3b) STOP!
Before doing anything else, download the Philips Hue smartphone app, and connect the lights you want to sync with your TV to the Hue Bridge first. Update everything and make sure it’s ready BEFORE you setup with the HUE Sync software on the PC/MAC.
3c) On your PC/MAC, download “OBS Studio”, install the driver/software. I’m running Windows 10 here, so I don’t know if it will work with Chromebook or any other OS. With the OBS Studio software, what I did in the setting is to make sure the canvas screen is set to 1080 so the screen ratio of the video capture is correct. You don’t need high frame rates and you don’t need high resolution here! Lower left side of the OBS Software you’ll see the sources box, select + and select OEM Video capture. Set the PREVIEW screen to full screen, and make sure there’s no black cutoff portions.

4) HUE SYNC
Install HUE Sync, there’s plenty of YouTube video telling you how to setup the HUE Sync on your computer, so just go ahead and do that and you’re good to go. What I did do is turn off music sync, intensity to subtle. NOTE: Under Settings/General-Preference/Background-lightning: Turn off background lighting. It messes with the HUE Sync with this low white light when the same section of the display is showing black.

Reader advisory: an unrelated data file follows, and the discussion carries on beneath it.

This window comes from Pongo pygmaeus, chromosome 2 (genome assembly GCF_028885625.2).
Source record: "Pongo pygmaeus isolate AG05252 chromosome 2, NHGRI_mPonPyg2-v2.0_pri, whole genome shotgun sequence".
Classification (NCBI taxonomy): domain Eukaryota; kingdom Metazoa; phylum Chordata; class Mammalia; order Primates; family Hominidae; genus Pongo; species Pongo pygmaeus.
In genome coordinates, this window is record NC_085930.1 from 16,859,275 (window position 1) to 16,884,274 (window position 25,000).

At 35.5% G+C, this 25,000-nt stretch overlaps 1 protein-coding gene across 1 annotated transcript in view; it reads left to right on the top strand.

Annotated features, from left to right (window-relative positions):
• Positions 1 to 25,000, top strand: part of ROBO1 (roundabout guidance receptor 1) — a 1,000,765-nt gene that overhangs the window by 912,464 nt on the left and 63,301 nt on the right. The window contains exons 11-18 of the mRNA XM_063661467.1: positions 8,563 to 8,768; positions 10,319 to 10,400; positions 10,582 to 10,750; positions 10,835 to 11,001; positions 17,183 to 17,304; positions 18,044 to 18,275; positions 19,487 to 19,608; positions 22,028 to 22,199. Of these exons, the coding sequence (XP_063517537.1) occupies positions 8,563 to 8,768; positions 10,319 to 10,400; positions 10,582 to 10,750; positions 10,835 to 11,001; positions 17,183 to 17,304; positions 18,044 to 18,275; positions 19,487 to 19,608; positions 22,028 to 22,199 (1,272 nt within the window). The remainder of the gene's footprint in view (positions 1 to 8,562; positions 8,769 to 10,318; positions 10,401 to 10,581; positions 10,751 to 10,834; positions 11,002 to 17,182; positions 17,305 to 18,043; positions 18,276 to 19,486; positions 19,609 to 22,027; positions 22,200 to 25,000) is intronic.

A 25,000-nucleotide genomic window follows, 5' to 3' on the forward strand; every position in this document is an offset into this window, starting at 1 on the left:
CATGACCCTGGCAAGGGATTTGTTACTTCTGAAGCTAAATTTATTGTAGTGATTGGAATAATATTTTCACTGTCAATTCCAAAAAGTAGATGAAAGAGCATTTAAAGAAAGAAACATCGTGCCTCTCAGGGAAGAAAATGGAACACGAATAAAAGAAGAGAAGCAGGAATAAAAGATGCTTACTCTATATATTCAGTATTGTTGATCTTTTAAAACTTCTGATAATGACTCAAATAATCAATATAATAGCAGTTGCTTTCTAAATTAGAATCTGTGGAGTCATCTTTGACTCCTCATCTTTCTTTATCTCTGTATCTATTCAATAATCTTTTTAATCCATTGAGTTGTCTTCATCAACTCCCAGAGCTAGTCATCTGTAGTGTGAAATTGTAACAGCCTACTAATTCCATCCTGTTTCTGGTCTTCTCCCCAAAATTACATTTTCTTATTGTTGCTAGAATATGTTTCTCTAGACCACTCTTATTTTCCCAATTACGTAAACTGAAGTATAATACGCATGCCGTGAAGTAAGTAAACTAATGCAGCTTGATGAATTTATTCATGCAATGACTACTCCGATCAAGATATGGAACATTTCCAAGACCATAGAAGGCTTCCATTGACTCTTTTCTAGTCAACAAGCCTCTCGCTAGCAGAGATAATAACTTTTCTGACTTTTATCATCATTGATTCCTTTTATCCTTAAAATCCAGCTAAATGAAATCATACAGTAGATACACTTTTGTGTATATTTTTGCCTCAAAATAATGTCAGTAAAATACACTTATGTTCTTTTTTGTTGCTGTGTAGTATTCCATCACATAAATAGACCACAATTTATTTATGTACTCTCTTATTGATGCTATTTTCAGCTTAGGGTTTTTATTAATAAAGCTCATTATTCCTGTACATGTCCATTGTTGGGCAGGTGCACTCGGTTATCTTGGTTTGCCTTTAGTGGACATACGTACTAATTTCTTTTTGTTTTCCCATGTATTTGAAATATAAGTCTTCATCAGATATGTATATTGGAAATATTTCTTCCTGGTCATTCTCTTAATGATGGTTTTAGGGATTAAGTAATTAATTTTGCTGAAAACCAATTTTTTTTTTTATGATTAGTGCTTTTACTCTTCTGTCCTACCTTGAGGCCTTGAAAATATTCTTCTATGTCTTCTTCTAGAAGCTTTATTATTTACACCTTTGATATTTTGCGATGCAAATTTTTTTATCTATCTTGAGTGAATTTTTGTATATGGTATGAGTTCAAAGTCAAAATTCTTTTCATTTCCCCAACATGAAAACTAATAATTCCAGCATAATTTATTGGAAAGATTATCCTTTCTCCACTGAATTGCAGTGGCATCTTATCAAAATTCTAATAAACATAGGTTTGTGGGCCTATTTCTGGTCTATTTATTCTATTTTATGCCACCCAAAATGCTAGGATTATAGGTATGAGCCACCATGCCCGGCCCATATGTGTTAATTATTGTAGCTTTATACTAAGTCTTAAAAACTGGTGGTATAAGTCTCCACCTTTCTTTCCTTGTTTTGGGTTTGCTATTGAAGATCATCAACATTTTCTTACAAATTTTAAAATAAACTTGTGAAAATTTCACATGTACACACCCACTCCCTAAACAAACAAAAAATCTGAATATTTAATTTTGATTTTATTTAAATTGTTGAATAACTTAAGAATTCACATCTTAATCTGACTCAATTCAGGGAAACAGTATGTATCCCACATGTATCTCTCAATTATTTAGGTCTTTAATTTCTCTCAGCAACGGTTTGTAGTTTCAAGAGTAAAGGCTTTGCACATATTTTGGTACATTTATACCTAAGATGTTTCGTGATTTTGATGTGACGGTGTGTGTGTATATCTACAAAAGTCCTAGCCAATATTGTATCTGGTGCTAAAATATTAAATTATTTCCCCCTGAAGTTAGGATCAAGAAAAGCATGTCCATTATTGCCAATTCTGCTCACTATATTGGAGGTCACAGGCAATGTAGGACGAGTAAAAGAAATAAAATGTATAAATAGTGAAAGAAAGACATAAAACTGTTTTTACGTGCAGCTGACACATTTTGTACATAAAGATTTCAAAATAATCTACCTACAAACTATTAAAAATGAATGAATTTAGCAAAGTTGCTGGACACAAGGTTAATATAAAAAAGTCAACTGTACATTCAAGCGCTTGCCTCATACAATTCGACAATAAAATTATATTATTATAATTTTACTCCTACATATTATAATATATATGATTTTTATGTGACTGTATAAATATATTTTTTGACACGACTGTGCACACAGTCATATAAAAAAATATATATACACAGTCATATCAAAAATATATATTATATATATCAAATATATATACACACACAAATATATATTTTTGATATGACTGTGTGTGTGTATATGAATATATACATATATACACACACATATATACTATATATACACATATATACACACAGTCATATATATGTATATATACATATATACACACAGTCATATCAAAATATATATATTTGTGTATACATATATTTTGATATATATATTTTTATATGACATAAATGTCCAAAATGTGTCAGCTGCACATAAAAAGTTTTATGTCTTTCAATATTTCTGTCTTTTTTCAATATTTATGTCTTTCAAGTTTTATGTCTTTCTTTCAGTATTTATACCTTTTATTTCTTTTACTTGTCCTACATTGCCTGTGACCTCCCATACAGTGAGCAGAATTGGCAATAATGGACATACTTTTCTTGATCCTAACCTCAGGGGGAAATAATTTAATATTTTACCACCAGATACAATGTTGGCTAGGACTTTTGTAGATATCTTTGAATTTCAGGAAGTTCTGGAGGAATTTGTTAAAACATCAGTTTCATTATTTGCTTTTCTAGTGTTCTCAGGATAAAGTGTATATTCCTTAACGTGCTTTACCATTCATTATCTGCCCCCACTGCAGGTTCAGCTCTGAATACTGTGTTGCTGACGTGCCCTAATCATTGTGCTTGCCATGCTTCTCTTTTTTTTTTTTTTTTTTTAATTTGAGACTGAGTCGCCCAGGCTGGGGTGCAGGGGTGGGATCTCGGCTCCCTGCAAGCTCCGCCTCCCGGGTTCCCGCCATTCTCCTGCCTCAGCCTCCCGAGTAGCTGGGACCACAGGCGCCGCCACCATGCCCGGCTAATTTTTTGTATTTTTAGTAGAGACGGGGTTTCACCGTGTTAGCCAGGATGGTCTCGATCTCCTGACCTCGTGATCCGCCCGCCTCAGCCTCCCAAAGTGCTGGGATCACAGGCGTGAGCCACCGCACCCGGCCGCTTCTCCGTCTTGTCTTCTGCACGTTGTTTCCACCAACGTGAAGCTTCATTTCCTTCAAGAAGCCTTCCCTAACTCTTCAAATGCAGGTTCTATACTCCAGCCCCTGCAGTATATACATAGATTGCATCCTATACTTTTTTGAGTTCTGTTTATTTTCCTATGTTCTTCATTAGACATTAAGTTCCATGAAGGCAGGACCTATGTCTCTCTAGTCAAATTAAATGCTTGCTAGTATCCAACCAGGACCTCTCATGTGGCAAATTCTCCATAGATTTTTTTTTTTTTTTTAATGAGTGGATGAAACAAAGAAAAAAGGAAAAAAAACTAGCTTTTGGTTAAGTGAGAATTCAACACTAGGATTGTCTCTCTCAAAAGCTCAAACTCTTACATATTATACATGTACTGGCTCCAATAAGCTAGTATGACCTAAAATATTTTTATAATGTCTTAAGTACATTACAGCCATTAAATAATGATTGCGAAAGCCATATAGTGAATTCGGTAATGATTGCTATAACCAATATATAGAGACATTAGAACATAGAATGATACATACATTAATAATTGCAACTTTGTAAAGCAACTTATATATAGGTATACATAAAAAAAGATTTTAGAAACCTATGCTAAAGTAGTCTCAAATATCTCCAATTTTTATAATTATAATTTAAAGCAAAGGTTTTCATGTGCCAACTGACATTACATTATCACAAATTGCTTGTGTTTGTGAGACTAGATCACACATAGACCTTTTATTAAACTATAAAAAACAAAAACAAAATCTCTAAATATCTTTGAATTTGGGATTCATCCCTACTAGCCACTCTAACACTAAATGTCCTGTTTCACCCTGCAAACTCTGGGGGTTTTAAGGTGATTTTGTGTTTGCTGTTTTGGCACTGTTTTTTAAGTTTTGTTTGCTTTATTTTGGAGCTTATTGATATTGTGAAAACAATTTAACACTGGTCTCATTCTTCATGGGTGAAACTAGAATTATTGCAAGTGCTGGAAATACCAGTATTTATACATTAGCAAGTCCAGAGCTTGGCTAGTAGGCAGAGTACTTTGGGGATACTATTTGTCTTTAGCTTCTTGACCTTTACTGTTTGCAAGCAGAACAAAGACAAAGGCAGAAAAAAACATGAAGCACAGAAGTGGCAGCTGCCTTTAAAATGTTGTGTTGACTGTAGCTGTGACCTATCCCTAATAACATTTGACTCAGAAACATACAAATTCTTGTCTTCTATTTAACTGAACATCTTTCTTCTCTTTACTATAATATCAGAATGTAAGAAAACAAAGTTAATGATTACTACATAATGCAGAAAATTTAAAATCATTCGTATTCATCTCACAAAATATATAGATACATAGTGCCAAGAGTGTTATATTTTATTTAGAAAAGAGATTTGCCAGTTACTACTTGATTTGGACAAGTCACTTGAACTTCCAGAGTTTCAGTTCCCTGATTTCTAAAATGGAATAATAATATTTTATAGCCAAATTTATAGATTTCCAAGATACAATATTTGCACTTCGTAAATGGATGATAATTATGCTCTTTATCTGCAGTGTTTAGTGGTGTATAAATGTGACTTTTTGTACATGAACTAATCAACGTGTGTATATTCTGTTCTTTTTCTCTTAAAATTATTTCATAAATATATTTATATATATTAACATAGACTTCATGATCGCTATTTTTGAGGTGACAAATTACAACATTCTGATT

Optional: I bought a mini windows PC to run as a dedicated TV PC. Please install a CCleaner and run it automatically at start up so you won’t ever see the infamous Windows “slowing down” issues. In the HUE SYNC PC software, you can set specific buttons on the keyboard to start Syncing. I have to say, that I did end up buying 3 different mini PC and returned two of them because they simply can’t power 4K without freezing. I ended up getting a MSI cube n with a 5000N processor with 8GB ddr4 ram. I changed resolution down from 4K to 2048x1152, and refresh rate to 60Hz. It runs very smoothly all day without issue.